Governments and central banks are stepping in.  That is supporting recovery in share prices – but it is also likely to mean bank interest rates will stay low for even longer.

The evidence suggests that investors who sell once the sell-off is underway tend to lose value as they also miss out on the recovery when it comes.  

So for the time being, our view is that for most medium-term equity investors, it is best to stay the course and remain invested.

Right now, our judgement is that the Covid-19 outbreak could lead markets in one of two directions, based on what happens epidemiologically.

If now turns out to be peak uncertainty, new outbreaks start to be limited (as appears to be the case in China), governments continue to support the economy, and companies and consumers get back to business within a matter of months, then it is about pricing in a one-off event in economic performance, a broadly flat year of growth for 2020, and there will be a recovery in asset prices as other economic stories start to drive market activity.

If the outbreak continues to get worse before it gets better, and drives a recession in western economies, then there could be further falls.  So calling the bottom right now would be a brave decision, and it may get worse before it gets better. But based on today’s outlook, we believe it is worth staying invested in equities.

What does it mean for Moneycube customers?

If you have invested based on advice from Moneycube, your money is in an investment fund (or maybe several) which is highly diversified, and holds a wide range of assets in line with your risk-reward appetite and investment timescale.

You have bought a broad range of investments in professionally run companies which are managing their business for profit over the medium and long term.  They will bounce back.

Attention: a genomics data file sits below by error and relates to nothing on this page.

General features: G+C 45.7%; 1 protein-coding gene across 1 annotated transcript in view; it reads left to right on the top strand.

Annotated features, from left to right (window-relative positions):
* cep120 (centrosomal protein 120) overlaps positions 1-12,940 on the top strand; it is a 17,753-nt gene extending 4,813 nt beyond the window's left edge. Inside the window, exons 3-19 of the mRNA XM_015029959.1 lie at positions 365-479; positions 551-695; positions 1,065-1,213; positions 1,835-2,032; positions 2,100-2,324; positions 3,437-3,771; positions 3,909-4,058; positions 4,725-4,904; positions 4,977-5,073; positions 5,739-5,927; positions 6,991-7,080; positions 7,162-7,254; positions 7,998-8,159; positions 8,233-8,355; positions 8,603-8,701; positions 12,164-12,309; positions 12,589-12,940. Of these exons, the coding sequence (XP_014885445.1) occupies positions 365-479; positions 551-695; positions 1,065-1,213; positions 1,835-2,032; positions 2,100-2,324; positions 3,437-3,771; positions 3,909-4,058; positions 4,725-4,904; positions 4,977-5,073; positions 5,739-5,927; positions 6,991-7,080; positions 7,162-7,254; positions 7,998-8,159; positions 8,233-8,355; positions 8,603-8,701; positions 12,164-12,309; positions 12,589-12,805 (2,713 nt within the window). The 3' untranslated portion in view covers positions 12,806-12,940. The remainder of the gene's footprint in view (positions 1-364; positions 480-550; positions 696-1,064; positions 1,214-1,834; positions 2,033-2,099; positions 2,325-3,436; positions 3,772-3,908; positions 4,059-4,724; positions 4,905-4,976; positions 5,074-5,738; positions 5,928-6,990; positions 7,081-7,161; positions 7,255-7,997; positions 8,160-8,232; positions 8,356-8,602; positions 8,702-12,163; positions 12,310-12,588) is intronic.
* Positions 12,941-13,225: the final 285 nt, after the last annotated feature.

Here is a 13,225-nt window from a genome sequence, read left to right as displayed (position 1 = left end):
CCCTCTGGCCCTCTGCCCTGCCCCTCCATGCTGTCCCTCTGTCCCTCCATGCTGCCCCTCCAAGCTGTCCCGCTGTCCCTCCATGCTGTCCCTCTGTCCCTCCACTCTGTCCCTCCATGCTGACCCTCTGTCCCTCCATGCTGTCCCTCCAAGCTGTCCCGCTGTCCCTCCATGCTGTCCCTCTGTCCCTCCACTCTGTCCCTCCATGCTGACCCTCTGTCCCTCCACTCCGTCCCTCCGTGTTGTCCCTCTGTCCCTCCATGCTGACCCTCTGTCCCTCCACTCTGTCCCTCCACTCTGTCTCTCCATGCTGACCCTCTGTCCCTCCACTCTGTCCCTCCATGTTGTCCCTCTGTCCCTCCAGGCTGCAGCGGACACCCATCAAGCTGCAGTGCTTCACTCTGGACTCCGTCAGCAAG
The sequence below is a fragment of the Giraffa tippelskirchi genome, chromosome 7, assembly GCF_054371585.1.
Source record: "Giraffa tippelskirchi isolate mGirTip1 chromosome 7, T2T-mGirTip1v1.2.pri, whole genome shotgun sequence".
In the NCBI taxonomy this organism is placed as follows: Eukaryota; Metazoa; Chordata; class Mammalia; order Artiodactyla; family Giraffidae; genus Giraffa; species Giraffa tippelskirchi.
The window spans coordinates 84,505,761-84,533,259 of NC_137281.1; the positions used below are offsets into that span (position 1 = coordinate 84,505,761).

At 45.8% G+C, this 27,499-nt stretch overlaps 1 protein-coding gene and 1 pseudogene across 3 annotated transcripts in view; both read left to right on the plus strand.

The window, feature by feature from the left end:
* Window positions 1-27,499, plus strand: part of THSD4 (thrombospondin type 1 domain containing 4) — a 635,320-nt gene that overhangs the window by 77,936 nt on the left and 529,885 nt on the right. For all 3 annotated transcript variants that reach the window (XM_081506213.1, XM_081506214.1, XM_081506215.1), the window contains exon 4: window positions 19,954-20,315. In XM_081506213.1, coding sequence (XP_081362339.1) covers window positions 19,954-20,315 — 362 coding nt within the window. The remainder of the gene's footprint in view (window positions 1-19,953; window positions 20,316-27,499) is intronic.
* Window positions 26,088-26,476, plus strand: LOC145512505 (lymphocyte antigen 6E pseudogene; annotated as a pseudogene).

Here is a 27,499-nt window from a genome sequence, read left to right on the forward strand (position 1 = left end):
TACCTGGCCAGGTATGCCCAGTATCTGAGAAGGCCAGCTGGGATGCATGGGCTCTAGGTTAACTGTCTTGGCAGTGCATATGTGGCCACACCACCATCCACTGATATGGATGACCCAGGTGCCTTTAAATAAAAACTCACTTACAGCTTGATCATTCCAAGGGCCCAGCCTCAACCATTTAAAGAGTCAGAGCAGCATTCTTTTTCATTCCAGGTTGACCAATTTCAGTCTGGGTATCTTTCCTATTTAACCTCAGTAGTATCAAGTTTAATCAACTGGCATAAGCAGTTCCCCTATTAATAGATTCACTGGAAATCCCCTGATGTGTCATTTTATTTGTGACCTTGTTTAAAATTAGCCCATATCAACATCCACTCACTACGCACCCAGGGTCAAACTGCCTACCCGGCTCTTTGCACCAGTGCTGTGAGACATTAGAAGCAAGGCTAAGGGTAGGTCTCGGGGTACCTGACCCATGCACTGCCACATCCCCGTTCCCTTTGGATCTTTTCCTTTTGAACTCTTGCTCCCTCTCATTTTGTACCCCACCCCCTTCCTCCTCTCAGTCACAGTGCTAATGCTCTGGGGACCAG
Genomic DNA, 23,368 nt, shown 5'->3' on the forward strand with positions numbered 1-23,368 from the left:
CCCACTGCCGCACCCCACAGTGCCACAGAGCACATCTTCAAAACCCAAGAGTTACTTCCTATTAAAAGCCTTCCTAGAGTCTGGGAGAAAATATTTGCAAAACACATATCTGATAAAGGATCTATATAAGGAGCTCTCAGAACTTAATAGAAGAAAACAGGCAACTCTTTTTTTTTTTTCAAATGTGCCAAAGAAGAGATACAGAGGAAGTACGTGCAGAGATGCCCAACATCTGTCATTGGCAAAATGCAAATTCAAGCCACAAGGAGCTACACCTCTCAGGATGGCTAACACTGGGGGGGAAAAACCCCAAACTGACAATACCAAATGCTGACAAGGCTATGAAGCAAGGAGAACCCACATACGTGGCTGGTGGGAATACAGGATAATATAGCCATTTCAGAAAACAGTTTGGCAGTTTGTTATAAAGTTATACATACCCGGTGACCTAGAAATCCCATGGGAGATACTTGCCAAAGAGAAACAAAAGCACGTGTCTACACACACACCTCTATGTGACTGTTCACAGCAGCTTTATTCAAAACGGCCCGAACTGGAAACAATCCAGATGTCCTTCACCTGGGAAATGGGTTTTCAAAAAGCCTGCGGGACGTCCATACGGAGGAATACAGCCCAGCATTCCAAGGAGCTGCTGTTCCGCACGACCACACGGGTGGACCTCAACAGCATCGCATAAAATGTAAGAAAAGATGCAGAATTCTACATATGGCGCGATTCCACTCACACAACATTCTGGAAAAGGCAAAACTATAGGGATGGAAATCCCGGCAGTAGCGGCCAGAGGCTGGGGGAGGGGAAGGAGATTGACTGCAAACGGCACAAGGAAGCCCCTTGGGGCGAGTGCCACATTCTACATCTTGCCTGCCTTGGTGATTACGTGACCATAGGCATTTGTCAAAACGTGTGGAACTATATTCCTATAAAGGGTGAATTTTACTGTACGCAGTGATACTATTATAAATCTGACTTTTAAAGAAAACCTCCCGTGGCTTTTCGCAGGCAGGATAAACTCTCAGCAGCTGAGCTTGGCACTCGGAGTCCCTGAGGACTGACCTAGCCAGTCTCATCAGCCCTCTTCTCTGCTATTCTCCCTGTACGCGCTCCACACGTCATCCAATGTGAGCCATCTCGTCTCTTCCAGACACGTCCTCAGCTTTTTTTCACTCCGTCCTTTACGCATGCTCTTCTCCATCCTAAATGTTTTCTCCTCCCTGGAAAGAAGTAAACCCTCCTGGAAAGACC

The US market is worth watching

If your equity portfolio resembles global markets as a whole, around 60% of it is likely to be invested in US companies.

So a key element of understanding the financial effect of Coronavirus is to look at the effect on the US economy and share prices.

Although many US companies have both sales and supply chain exposure to China (Apple is a good example), the US economy as a whole is reasonably insulated from China.  What’s more, it has a highly developed healthcare system.

Here’s a chart from First Trust showing how the S&P 500 list of the top 500 US companies responded in the wake of 12 potential pandemics over the last 40 years.

Screenshot 2020 02 26 at 22.10.01 – Question of the month: How will the Coronavirus outbreak affect my investments?

First Trust’s data shows that the average change in the value of the S&P 500 in the six months following the initial outbreak was +8.8%, as markets bounced back from the initial uncertainty and shock of an outbreak.

The medium- and long term are what count

Right now, things look highly uncertain.  But markets will recover in time, as the facts become clearer.

That’s why it’s important to look to the medium term, be patient, and stick with the plan.